A neat, compact set of lights to be seen by, with good output and reasonable battery life, although the flashing LEDs can be distracting when recharging
Neat, sealed design
Don't get in the way when riding
Good battery life in flashing modes
USB plugs get mucky
Flashing lights are distracting when recharging
For commuters and other riders wanting “to be seen” lights, Specialized’s Stix front and rear lightset is neatly designed. The lights are particularly unobtrusive, with a rubber strap at the end of each light to attach it securely to the bars and the seatpost. This allows you to position the front light in front of your stem faceplate, so that it’s well out of the way and doesn’t take up any space on the bar tops.
There are a total of six different modes and the lights flash quite brightly, with a claimed output of 70 lumens for the front and 14 lumens for the rear light. It’s plenty to get you seen, but not enough to ride by, although Specialized (opens in new tab) also sells a three LED version of each light if you want more output – up to 105 lumens for the front light and 20 at the back.
I found that in constant mode both lights give up after less than three hours. Select a flashing mode though and there’s more than enough staying power for longer rides.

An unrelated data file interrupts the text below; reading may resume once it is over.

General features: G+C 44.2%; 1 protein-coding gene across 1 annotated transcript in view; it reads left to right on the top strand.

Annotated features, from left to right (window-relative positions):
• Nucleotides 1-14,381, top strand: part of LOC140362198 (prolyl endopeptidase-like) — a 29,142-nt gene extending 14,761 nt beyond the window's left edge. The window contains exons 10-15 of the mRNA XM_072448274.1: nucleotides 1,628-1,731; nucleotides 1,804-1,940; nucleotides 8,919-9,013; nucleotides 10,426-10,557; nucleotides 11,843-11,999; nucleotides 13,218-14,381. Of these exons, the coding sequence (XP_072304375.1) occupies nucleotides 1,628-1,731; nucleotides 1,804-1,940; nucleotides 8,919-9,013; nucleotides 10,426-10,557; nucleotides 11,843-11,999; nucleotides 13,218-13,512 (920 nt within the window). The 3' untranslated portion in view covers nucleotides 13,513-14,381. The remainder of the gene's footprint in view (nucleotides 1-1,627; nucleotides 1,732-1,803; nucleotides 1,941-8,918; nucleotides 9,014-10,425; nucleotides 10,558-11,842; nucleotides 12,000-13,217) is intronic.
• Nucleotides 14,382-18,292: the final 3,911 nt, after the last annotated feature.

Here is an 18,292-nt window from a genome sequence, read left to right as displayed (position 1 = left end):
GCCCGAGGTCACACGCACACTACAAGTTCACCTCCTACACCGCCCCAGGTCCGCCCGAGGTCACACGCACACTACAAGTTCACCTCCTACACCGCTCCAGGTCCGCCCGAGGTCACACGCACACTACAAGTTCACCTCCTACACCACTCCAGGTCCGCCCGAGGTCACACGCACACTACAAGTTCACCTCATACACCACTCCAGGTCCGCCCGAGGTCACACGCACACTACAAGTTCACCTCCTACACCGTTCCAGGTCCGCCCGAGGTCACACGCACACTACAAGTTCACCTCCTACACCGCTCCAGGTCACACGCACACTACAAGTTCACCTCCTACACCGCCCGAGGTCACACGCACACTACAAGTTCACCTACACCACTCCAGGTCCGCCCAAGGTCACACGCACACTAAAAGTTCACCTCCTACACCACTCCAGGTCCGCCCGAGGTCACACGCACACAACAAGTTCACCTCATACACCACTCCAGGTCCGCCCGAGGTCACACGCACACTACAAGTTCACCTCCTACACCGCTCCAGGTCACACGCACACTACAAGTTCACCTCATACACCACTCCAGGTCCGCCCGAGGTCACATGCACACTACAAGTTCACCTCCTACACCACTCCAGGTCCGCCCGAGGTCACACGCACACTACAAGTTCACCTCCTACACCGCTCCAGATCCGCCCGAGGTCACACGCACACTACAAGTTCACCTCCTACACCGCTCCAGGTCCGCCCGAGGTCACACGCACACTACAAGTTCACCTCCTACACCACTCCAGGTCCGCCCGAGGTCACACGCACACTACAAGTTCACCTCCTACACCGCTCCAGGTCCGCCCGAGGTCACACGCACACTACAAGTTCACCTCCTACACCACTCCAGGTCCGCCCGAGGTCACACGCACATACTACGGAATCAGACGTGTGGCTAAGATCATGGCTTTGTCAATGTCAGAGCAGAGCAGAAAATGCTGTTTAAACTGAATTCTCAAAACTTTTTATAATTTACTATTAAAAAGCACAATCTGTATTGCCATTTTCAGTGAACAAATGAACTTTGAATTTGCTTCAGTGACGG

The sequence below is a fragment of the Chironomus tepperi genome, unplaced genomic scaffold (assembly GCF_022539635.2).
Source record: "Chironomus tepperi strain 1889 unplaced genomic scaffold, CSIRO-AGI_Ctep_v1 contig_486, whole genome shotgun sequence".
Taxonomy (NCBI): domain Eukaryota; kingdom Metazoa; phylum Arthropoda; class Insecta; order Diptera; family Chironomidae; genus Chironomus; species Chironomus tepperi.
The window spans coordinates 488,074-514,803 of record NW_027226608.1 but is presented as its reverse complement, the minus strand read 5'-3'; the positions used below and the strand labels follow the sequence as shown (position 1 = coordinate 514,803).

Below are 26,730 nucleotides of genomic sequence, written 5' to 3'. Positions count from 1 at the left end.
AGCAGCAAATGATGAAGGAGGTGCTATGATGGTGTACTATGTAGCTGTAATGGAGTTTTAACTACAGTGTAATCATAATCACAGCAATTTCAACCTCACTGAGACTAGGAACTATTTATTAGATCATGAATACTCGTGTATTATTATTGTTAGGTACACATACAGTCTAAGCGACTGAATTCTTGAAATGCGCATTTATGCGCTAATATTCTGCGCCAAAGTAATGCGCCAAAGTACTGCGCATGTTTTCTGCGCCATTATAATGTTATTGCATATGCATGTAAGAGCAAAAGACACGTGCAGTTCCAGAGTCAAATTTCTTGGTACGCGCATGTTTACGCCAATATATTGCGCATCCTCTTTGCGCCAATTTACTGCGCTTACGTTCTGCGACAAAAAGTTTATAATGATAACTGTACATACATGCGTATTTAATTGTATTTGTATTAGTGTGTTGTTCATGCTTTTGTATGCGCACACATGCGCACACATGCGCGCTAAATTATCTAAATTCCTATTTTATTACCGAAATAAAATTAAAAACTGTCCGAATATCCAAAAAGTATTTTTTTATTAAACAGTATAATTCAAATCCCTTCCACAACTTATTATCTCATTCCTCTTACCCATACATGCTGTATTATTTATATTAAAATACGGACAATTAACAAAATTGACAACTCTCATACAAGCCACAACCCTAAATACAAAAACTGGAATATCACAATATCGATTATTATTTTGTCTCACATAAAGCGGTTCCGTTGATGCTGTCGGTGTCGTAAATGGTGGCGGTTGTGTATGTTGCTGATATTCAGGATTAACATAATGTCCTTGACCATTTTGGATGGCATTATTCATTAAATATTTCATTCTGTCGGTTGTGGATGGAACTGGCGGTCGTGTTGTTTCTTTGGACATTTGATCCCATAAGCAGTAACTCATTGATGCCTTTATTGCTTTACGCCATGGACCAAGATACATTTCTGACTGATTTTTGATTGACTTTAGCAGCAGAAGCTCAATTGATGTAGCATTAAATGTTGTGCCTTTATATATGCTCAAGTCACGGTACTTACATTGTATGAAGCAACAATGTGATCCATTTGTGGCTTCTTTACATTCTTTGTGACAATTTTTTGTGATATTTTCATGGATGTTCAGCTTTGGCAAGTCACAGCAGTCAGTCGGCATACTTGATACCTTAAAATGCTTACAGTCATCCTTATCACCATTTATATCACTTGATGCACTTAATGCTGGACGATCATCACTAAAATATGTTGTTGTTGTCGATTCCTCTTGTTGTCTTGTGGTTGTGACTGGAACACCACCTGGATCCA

>>> Buyer's guide to rear lights
The rear mount tends to leave the light pointing down, although this isn’t such a problem as the two LEDs are visible from quite a wide angle. The mount isn’t really designed to attach to a saddle pack’s light loop or other luggage though, so putting the light anywhere else but the seatpost is a bit tricky.
Flip up the end of the strap and there’s a USB plug beneath, allowing the light unit to be pulled out for recharging while leaving the strap in place. One problem with this arrangement is that the USB plug can get quite grimy – particularly at the back. If you just try to plug it into a USB socket without cleaning it, this can result in poor contact and the lights not charging up.
I found it was easy to rinse off the grime and wipe the USB plug with a paper towel though, as the units seem to be well-sealed. This got the units charging effectively. When they’re charging, the LEDs on the lights flash to indicate the charge status. This gets a bit distracting if you are using your computer: I covered them up with a sheet of paper.
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Paul started writing for Cycling Weekly in 2015, covering cycling tech, new bikes and product testing. Since then, he’s reviewed hundreds of bikes and thousands of other pieces of cycling equipment for the magazine and the Cycling Weekly website.
He’s been cycling for a lot longer than that though and his travels by bike have taken him all around Europe and to California. He’s been riding gravel since before gravel bikes existed too, riding a cyclocross bike through the Chilterns and along the South Downs.
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